One of the biggest problems with the genetic engineering experiment being run by Monsanto and Bayer is the fact that it is simply so impossible to contain.
Novel genes are being spliced into familiar plants ranging from corn to soy to grass, and these scientific experiments are being unleashed on the unsuspecting populace in ways that have not been tested indepedently for long-term safety.
As a result, more progressive countries that ban or limit the sales or planting of GMOs are rejecting American exports, putting a huge dent in the bottom line of farmers.
In the meantime, organic farmers, activists and naturalists everywhere are struggling to make amends with the impact of these problems, and perhaps no case is more illustrative than in Oregon, where GMO grass has been allowed to grow wild.
GMO Bentgrass Still Causing Serious Headaches
As noted in this article from OregonLive.com, GMO bentgrass is still causing serious problems years after it was introduced.
The grass was designed for golf courses, one of the most lucrative pesticide markets out there, but has escaped and is running roughshod over farmers’ lands, including in Oregon where the story of Jerry Erstrom was detailed by the online news outlet.
The grass is choking out long-farmed plots of land, irrigation ditches, and many fear it could contaminate non-GMO and natural crops on an even larger scale.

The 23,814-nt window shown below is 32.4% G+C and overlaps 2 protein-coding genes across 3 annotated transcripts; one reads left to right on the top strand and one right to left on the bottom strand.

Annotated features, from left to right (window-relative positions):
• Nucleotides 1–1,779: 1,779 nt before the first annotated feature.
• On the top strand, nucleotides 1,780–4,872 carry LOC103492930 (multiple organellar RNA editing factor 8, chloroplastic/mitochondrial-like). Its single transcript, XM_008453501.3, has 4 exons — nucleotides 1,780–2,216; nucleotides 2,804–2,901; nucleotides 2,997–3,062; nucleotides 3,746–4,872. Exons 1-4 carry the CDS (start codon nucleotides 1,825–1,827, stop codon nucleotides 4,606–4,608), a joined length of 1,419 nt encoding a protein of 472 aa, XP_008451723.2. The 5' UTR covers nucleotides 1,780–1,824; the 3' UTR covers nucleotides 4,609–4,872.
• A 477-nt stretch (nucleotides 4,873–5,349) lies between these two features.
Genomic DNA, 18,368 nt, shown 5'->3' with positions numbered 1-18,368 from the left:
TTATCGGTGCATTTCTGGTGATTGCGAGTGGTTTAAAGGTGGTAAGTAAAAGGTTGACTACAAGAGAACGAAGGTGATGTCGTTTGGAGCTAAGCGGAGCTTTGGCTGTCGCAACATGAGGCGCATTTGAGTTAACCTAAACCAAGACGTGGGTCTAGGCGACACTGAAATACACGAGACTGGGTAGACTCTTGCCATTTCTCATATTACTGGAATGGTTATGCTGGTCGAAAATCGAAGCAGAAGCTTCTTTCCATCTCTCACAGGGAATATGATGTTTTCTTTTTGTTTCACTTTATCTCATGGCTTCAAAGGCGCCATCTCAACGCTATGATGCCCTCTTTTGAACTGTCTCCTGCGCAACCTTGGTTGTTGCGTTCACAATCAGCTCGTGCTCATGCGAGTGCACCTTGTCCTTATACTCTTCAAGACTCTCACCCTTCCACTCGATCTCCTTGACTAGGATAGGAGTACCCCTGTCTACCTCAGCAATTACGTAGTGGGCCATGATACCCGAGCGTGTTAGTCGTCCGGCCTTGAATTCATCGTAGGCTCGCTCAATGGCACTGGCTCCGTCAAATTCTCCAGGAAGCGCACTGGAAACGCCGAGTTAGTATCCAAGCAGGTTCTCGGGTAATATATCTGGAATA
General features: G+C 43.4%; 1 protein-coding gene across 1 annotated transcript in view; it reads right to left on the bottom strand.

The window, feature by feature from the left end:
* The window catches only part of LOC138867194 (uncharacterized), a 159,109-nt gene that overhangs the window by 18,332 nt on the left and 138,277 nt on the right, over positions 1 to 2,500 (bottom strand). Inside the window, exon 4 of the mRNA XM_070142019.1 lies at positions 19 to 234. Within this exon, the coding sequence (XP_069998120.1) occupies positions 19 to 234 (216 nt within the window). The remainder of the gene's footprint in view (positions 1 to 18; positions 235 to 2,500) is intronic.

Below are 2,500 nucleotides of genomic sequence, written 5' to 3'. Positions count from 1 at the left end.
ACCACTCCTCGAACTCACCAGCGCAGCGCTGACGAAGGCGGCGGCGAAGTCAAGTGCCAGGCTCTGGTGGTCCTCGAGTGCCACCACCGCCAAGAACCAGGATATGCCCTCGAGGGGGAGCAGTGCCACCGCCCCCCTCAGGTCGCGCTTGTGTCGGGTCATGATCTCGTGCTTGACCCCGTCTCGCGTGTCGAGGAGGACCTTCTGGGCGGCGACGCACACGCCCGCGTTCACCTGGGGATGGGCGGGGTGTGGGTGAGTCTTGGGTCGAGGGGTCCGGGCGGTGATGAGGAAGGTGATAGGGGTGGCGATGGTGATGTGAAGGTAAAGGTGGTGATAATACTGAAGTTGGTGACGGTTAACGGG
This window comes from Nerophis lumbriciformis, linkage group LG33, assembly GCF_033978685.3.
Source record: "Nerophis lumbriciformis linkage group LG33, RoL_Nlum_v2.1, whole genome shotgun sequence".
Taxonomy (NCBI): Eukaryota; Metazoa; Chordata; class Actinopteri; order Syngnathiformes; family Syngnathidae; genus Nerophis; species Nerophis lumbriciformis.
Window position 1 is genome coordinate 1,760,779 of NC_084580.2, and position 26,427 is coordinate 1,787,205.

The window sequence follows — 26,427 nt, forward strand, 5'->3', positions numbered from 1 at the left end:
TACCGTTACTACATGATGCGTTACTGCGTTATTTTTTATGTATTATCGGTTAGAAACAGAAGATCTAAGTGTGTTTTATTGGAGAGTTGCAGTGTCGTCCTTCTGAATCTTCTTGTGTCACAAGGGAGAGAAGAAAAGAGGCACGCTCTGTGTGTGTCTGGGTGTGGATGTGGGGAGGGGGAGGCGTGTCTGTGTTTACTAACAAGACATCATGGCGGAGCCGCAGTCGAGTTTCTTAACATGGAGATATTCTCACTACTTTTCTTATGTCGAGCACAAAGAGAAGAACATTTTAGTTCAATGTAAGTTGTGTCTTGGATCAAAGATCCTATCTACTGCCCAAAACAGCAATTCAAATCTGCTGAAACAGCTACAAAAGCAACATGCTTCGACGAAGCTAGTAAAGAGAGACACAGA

Now thanks to government favoritism, Scotts, the company that has long teamed up with Monsanto to produce and distribute Roundup, is getting its way and has been relieved of all future responsibilites in terms of cleanup.
GMO Grass Could Be On the Way Soon
News has been quietly lately on the plans of Scotts and Monsanto to create and sell genetically engineered grass, but it is clearly coming.
The plans have been discussed for years now, and considering the potential of the venture, it goes without saying that both companies (including Monsanto, which is now owned by Bayer) are chomping at the bit to introduce their biggest potential new money maker.
It really makes a lot of sense from a business standpoint when you stop and think about it: golf courses are already racking up huge groundskeeping and pesticide business bills, so if they were to slip in a new type of untested GMO grass with novel “traits,” what’s the harm, and who would really notice?
The pesticide business is big business, and both companies stand a lot to gain for something that has been in the works for several years.
Along with GMO bentgrass, it’s just the latest in a long line of GMO experiments that could have a profound effect on nature, and our health, as we know it.
Petitions have been launched against GMO grass, and you can sign one from GMO Free USA by clicking here.
For more information on the Scotts company’s long-term plans for GMO grass, check out this important 2016 article from Forbes.
For more information on GMO bentgrass, check out the full article here from Oregon Live.